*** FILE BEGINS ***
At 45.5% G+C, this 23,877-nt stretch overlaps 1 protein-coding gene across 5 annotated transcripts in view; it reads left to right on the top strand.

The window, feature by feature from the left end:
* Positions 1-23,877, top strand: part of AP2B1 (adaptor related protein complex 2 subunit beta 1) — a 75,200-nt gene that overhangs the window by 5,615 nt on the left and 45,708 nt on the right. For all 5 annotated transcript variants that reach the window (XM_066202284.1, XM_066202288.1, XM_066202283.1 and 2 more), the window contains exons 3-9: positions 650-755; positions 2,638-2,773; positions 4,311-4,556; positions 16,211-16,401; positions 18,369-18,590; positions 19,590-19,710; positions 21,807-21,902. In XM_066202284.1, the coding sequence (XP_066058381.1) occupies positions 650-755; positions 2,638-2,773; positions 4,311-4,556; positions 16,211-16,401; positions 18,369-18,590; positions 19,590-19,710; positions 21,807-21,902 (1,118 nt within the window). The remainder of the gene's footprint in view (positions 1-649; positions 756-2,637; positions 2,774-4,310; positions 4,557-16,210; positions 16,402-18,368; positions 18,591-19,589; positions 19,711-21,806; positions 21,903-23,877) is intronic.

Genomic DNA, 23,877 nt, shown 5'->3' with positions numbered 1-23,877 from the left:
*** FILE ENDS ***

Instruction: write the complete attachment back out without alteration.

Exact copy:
At 45.5% G+C, this 23,877-nt stretch overlaps 1 protein-coding gene across 5 annotated transcripts in view; it reads left to right on the top strand.

The window, feature by feature from the left end:
* Positions 1-23,877, top strand: part of AP2B1 (adaptor related protein complex 2 subunit beta 1) — a 75,200-nt gene that overhangs the window by 5,615 nt on the left and 45,708 nt on the right. For all 5 annotated transcript variants that reach the window (XM_066202284.1, XM_066202288.1, XM_066202283.1 and 2 more), the window contains exons 3-9: positions 650-755; positions 2,638-2,773; positions 4,311-4,556; positions 16,211-16,401; positions 18,369-18,590; positions 19,590-19,710; positions 21,807-21,902. In XM_066202284.1, the coding sequence (XP_066058381.1) occupies positions 650-755; positions 2,638-2,773; positions 4,311-4,556; positions 16,211-16,401; positions 18,369-18,590; positions 19,590-19,710; positions 21,807-21,902 (1,118 nt within the window). The remainder of the gene's footprint in view (positions 1-649; positions 756-2,637; positions 2,774-4,310; positions 4,557-16,210; positions 16,402-18,368; positions 18,591-19,589; positions 19,711-21,806; positions 21,903-23,877) is intronic.

Genomic DNA, 23,877 nt, shown 5'->3' with positions numbered 1-23,877 from the left: